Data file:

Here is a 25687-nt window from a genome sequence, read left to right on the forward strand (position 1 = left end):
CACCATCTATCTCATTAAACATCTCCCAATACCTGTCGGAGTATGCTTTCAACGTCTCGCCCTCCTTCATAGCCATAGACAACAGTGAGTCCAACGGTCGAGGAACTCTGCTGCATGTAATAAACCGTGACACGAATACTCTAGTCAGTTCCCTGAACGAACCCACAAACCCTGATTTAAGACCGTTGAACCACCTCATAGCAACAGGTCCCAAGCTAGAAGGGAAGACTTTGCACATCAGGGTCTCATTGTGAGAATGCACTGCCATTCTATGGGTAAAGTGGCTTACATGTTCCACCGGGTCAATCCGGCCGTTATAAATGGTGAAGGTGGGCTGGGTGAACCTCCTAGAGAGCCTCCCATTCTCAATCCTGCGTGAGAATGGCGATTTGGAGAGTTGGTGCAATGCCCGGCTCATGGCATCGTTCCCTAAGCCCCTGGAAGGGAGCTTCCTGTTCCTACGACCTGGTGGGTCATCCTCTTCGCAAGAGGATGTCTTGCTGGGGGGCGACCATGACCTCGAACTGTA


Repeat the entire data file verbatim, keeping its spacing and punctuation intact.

Here is a 25687-nt window from a genome sequence, read left to right on the forward strand (position 1 = left end):
CACCATCTATCTCATTAAACATCTCCCAATACCTGTCGGAGTATGCTTTCAACGTCTCGCCCTCCTTCATAGCCATAGACAACAGTGAGTCCAACGGTCGAGGAACTCTGCTGCATGTAATAAACCGTGACACGAATACTCTAGTCAGTTCCCTGAACGAACCCACAAACCCTGATTTAAGACCGTTGAACCACCTCATAGCAACAGGTCCCAAGCTAGAAGGGAAGACTTTGCACATCAGGGTCTCATTGTGAGAATGCACTGCCATTCTATGGGTAAAGTGGCTTACATGTTCCACCGGGTCAATCCGGCCGTTATAAATGGTGAAGGTGGGCTGGGTGAACCTCCTAGAGAGCCTCCCATTCTCAATCCTGCGTGAGAATGGCGATTTGGAGAGTTGGTGCAATGCCCGGCTCATGGCATCGTTCCCTAAGCCCCTGGAAGGGAGCTTCCTGTTCCTACGACCTGGTGGGTCATCCTCTTCGCAAGAGGATGTCTTGCTGGGGGGCGACCATGACCTCGAACTGTA